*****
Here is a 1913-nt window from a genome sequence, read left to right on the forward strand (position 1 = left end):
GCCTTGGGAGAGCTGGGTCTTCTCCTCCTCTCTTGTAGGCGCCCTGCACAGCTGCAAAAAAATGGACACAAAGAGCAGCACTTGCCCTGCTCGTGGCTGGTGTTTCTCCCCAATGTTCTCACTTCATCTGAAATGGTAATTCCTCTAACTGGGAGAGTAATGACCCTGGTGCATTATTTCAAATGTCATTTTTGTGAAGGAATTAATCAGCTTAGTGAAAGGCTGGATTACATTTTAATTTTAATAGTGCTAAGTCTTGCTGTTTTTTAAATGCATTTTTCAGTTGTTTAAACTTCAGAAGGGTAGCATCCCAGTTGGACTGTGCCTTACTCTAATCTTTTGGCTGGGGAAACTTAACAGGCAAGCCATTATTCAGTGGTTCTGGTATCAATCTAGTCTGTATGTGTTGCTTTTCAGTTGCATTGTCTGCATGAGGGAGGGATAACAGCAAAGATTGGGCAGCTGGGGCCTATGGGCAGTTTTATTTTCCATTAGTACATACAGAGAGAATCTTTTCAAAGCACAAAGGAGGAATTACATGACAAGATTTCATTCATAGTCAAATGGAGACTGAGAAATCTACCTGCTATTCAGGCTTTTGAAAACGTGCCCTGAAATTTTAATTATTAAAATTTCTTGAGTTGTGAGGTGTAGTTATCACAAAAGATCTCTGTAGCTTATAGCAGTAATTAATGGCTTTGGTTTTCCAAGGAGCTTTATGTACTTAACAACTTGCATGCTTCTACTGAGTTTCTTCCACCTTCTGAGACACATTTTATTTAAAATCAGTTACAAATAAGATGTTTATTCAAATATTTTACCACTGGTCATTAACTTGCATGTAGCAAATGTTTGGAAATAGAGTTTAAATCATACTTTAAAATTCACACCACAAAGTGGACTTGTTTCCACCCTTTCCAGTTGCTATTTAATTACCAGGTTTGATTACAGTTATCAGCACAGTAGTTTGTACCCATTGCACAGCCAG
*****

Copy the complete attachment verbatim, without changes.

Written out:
Here is a 1913-nt window from a genome sequence, read left to right on the forward strand (position 1 = left end):
GCCTTGGGAGAGCTGGGTCTTCTCCTCCTCTCTTGTAGGCGCCCTGCACAGCTGCAAAAAAATGGACACAAAGAGCAGCACTTGCCCTGCTCGTGGCTGGTGTTTCTCCCCAATGTTCTCACTTCATCTGAAATGGTAATTCCTCTAACTGGGAGAGTAATGACCCTGGTGCATTATTTCAAATGTCATTTTTGTGAAGGAATTAATCAGCTTAGTGAAAGGCTGGATTACATTTTAATTTTAATAGTGCTAAGTCTTGCTGTTTTTTAAATGCATTTTTCAGTTGTTTAAACTTCAGAAGGGTAGCATCCCAGTTGGACTGTGCCTTACTCTAATCTTTTGGCTGGGGAAACTTAACAGGCAAGCCATTATTCAGTGGTTCTGGTATCAATCTAGTCTGTATGTGTTGCTTTTCAGTTGCATTGTCTGCATGAGGGAGGGATAACAGCAAAGATTGGGCAGCTGGGGCCTATGGGCAGTTTTATTTTCCATTAGTACATACAGAGAGAATCTTTTCAAAGCACAAAGGAGGAATTACATGACAAGATTTCATTCATAGTCAAATGGAGACTGAGAAATCTACCTGCTATTCAGGCTTTTGAAAACGTGCCCTGAAATTTTAATTATTAAAATTTCTTGAGTTGTGAGGTGTAGTTATCACAAAAGATCTCTGTAGCTTATAGCAGTAATTAATGGCTTTGGTTTTCCAAGGAGCTTTATGTACTTAACAACTTGCATGCTTCTACTGAGTTTCTTCCACCTTCTGAGACACATTTTATTTAAAATCAGTTACAAATAAGATGTTTATTCAAATATTTTACCACTGGTCATTAACTTGCATGTAGCAAATGTTTGGAAATAGAGTTTAAATCATACTTTAAAATTCACACCACAAAGTGGACTTGTTTCCACCCTTTCCAGTTGCTATTTAATTACCAGGTTTGATTACAGTTATCAGCACAGTAGTTTGTACCCATTGCACAGCCAG